Today is National Summer Learning Day, a day established to raise awareness of the significance summer learning plays in educational achievement.
When kids go on summer vacation, their knowledge and skills suffer, with their performance dropping off, on average, one month from where they were when they left school in the spring. Such losses do not affect all kids equally, having the greatest effect on low-income students. The losses are cumulative over the years, contributing to a growing difference between lower- and higher-income kids and contributing to the achievement gap.
The RAND Corporation has assessed both the need for summer learning programs and the existing evidence on effective, viable, and sustainable programs in urban districts. In a study sponsored by the Wallace Foundation, research found that:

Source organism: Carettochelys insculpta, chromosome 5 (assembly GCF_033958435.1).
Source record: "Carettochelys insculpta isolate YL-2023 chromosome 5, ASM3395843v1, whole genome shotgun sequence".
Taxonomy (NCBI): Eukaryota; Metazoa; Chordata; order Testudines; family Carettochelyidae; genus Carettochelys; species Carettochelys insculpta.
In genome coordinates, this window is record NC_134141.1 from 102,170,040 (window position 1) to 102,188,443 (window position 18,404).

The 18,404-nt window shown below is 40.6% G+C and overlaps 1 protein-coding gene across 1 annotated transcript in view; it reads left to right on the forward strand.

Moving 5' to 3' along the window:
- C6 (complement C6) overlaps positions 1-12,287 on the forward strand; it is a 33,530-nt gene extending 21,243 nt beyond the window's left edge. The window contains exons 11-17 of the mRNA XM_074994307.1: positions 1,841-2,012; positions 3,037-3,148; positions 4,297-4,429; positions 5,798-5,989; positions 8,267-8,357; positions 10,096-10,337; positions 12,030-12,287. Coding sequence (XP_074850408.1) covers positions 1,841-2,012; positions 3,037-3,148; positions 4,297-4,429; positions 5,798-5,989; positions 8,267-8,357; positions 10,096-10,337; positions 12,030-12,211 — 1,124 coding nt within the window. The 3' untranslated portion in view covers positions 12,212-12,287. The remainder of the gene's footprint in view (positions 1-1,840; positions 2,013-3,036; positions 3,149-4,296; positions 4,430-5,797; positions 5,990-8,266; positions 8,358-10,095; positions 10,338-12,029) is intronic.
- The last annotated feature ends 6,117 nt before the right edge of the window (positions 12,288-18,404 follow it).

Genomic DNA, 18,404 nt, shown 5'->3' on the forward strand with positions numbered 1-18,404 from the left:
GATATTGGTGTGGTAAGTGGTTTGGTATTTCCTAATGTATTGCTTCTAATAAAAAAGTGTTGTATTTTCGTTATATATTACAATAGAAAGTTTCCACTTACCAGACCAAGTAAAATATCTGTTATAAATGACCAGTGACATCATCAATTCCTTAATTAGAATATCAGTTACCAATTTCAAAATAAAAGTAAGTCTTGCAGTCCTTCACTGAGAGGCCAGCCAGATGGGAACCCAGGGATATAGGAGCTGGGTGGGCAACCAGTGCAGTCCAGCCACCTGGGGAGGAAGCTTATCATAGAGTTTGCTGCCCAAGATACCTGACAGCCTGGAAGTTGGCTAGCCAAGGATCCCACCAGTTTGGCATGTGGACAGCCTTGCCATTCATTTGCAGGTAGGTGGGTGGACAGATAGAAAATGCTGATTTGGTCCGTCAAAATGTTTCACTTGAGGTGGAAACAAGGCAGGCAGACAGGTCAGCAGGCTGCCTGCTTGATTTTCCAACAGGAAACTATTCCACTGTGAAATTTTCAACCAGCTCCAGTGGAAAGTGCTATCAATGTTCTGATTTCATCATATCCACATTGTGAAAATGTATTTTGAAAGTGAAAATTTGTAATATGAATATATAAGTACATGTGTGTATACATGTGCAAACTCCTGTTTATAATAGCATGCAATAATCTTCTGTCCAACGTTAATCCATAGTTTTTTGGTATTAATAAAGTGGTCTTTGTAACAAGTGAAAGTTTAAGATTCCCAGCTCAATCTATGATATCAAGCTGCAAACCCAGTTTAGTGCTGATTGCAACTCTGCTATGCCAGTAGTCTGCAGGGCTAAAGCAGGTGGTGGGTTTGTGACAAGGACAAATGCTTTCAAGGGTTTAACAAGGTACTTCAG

- Many types of summer programs benefit students who participate, including voluntary, mandatory, and reading-at-home programs.
- Strategies for maximizing quality, enrollment, and attendance are critical to achieving benefits.
- Partnerships among districts, community-based organizations, government agencies, local funders, and others can strengthen summer learning programs.
- Despite clear program benefits, some district leaders question the cost-effectiveness of such programs, and many have discontinued them in response to budget cuts.
For districts that decide to pursue summer learning programs, the study offers some recommendations, including the need to invest in high-quality staffing and early planning. The study also offers recommendations for policymakers and funders, including the need to extend the research base on the efficacy of summer learning programs.